The system of Nature, in all its parts, exhibits an unbounded display of this attribute of the Divine Mind. In relation to Man-the magnificence and glory of the heavens-the variegated colouring which is spread over the scene of nature-the beautiful flowers, shrubs, and trees, with which the earth is adorned, which not only delight the eye, but perfume the air with their delicious odoursthe various kinds of agreeable sounds that charm the ear -the music of the feathered songsters, which fill the groves with their melody-the thousands of pleasant images which delight the eye, in the natural embellishments of creation-the agreeable feelings produced by the contact of almost every thing we have occasion to touch-the pleasure attached to eating, drinking, muscular motion, and activity-the luxuriant profusion, and rich variety of aliments which the earth affords-and the interchanges of thought and affection-all proclaim the Benevolence of our Almighty Maker, and show, that the communication of happiness is one grand object of all his arrangements. For, these circumstances are not essentially requisite to our existence. We might have lived, and breathed, and walked, though every thing we touched had produced pain; though every thing we ate and drank had been bitter; though every movement of our hands and feet had been accompanied with uneasiness and fatigue; though every sound had been as harsh as the saw of the carpen
ter; though no birds had warbled in the groves; though no flowers had decked the fields, or filled the air with their perfumes; though one unvaried scene of dull uniformity had prevailed, and beauty and sublimity had been swept from the face of nature; though the earth had been covered with a mantle of black, and no radiant orbs had appeared in our nocturnal sky. But what a miserable world should we then have inhabited, compared with that which we now possess! Life would have passed away without enjoyment; and pain would have overbalanced the pleasures of existence. Whereas, in the existing constitution of things, all the objects around us, and every sense of which we are possessed, when preserved in its natural vigour, have a direct tendency to produce pleasing sensations, and to contribute to our enjoyment: And, it is chiefly when we indulge in foolish and depraved passions, and commit immoral actions, that the benevolent intentions of the Deity are frustrated, and pain and misery produced.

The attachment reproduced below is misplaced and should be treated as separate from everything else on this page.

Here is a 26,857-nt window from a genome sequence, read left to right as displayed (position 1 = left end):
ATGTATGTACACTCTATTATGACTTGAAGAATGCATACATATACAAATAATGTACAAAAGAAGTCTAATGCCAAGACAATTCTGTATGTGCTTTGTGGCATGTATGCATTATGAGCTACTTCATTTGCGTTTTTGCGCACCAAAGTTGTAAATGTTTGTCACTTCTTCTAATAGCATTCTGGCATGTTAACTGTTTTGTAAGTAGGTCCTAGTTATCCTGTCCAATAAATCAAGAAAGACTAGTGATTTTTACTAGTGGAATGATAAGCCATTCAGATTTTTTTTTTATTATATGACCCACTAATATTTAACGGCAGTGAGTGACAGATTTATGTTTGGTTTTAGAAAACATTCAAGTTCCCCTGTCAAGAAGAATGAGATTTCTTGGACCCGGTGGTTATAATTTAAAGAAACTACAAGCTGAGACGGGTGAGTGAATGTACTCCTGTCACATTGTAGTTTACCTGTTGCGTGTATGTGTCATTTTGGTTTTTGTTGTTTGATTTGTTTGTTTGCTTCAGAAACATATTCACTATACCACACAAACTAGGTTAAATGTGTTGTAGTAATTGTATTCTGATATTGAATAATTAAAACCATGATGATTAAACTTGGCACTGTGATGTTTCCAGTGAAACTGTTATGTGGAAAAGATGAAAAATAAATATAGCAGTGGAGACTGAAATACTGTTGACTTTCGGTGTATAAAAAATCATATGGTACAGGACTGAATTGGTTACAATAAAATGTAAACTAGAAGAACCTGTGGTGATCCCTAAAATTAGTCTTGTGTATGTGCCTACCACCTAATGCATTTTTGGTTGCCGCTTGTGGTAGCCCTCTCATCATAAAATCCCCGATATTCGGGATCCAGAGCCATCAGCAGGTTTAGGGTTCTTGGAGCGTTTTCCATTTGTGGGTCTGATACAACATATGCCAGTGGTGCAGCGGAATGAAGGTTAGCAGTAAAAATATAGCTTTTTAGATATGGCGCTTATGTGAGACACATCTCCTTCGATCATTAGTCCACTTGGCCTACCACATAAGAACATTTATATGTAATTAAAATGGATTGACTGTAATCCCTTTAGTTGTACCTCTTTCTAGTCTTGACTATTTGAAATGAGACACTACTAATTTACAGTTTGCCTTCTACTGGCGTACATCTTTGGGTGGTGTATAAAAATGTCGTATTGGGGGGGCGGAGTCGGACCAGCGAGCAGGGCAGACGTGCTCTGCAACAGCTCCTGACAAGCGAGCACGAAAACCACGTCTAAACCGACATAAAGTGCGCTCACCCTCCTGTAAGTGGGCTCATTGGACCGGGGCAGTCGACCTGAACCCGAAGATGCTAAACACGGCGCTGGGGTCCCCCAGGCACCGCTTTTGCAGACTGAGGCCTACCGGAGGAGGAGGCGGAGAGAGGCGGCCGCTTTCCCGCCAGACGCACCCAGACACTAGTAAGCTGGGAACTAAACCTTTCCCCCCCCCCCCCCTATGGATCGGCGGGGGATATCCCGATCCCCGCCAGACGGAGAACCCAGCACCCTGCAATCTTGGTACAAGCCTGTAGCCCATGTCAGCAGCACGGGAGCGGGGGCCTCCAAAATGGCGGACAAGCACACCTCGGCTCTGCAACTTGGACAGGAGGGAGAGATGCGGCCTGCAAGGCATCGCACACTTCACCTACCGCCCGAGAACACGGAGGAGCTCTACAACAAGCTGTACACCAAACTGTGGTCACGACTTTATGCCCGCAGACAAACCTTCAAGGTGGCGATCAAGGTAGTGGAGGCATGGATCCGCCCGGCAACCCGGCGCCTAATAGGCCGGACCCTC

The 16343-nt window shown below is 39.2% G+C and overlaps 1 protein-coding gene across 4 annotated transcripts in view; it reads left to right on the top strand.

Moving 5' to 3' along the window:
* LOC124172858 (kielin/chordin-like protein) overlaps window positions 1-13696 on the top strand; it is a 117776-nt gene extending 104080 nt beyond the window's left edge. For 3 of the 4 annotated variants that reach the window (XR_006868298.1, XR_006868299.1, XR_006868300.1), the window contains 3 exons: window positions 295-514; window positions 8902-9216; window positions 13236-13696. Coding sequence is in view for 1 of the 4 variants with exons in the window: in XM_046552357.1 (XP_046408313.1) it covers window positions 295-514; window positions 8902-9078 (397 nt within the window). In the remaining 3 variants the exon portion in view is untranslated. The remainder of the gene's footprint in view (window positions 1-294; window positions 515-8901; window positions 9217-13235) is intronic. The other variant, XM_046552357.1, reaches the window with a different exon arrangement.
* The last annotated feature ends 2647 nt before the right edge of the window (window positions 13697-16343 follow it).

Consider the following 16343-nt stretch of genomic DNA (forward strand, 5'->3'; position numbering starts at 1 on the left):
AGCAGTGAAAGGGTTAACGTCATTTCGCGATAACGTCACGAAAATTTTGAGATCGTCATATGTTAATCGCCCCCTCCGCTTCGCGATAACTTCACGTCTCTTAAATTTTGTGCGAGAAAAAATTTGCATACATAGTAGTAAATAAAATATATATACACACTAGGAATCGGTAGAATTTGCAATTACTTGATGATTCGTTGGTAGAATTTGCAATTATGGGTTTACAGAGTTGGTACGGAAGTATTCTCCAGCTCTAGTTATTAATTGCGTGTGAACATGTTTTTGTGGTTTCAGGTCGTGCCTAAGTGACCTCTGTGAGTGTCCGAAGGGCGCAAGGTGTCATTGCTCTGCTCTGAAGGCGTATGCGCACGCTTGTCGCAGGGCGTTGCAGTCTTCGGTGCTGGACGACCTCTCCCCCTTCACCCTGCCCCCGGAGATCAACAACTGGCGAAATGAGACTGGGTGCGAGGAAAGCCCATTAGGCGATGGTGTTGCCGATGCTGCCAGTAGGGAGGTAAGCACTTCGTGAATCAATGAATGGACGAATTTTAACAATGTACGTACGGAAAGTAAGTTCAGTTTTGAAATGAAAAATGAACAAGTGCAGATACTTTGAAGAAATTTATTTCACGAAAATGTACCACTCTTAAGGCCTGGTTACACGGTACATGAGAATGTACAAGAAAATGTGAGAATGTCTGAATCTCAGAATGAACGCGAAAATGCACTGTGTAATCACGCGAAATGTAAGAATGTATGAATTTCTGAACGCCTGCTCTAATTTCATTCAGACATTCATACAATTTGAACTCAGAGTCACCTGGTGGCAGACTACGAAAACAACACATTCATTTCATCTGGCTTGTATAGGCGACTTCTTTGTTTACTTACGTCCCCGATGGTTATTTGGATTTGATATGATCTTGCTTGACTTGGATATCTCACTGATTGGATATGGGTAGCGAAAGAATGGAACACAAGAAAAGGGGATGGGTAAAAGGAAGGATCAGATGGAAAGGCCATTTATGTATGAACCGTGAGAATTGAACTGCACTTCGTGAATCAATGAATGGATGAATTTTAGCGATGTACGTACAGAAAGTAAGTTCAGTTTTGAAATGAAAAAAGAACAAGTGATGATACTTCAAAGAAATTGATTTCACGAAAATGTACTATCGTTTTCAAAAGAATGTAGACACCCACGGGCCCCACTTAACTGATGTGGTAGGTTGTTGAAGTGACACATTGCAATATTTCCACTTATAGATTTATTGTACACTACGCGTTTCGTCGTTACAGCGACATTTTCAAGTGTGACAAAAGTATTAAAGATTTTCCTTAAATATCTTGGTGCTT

If we consider, farther, that the inexhaustible bounty of the Creator, and the numerous pleasures we enjoy, are bestowed upon a guilty race of men, the benevolence of the Deity will appear in a still more striking point of view. Man has dared to rebel against his Maker; he is a depraved and ungrateful creature. The great majority of our race have banished God from their thoughts, trampled upon his laws, neglected to contemplate his works, refused pay him that tribute of reverence and adoration which his perfections demand, have been ungrateful for his favours, have blasphemed his name, and have transferred to "four-footed beasts and creeping things" that homage which is due to him alone. It has been the chief part of their employment, in all ages, to counteract the effects of his Beneficence, by inflicting injustice, oppression, and torture, upon each other; by maiming the human frame, burning cities and villages, turning fruitful fields into a wilderness, and, by every other act of violence, carrying death and destruction through the world. And, if water, air, and the light of heaven, had been placed within the limits of their control, it is more than probable, that whole